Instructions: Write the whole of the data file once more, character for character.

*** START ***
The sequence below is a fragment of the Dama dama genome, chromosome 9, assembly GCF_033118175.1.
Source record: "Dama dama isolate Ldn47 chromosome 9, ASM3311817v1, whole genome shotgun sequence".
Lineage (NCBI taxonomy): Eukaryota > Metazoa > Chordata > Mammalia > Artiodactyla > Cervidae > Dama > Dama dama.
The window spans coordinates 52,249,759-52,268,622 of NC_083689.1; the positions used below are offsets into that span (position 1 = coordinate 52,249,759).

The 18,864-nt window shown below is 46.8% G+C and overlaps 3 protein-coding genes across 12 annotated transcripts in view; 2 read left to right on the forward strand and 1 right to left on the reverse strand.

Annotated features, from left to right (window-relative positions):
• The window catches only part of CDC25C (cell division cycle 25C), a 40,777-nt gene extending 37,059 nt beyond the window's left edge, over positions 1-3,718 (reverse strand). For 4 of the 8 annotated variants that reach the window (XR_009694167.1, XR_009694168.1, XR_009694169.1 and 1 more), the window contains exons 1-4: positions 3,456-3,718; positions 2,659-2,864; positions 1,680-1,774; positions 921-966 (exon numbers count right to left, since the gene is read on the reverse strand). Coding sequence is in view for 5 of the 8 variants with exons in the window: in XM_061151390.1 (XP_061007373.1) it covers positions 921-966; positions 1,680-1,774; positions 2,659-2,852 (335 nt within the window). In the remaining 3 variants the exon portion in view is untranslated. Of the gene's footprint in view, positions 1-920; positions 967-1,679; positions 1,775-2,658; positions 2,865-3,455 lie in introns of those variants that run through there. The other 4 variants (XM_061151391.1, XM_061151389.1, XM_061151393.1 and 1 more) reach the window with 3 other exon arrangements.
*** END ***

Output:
The sequence below is a fragment of the Dama dama genome, chromosome 9, assembly GCF_033118175.1.
Source record: "Dama dama isolate Ldn47 chromosome 9, ASM3311817v1, whole genome shotgun sequence".
Lineage (NCBI taxonomy): Eukaryota > Metazoa > Chordata > Mammalia > Artiodactyla > Cervidae > Dama > Dama dama.
The window spans coordinates 52,249,759-52,268,622 of NC_083689.1; the positions used below are offsets into that span (position 1 = coordinate 52,249,759).

The 18,864-nt window shown below is 46.8% G+C and overlaps 3 protein-coding genes across 12 annotated transcripts in view; 2 read left to right on the forward strand and 1 right to left on the reverse strand.

Annotated features, from left to right (window-relative positions):
• The window catches only part of CDC25C (cell division cycle 25C), a 40,777-nt gene extending 37,059 nt beyond the window's left edge, over positions 1-3,718 (reverse strand). For 4 of the 8 annotated variants that reach the window (XR_009694167.1, XR_009694168.1, XR_009694169.1 and 1 more), the window contains exons 1-4: positions 3,456-3,718; positions 2,659-2,864; positions 1,680-1,774; positions 921-966 (exon numbers count right to left, since the gene is read on the reverse strand). Coding sequence is in view for 5 of the 8 variants with exons in the window: in XM_061151390.1 (XP_061007373.1) it covers positions 921-966; positions 1,680-1,774; positions 2,659-2,852 (335 nt within the window). In the remaining 3 variants the exon portion in view is untranslated. Of the gene's footprint in view, positions 1-920; positions 967-1,679; positions 1,775-2,658; positions 2,865-3,455 lie in introns of those variants that run through there. The other 4 variants (XM_061151391.1, XM_061151389.1, XM_061151393.1 and 1 more) reach the window with 3 other exon arrangements.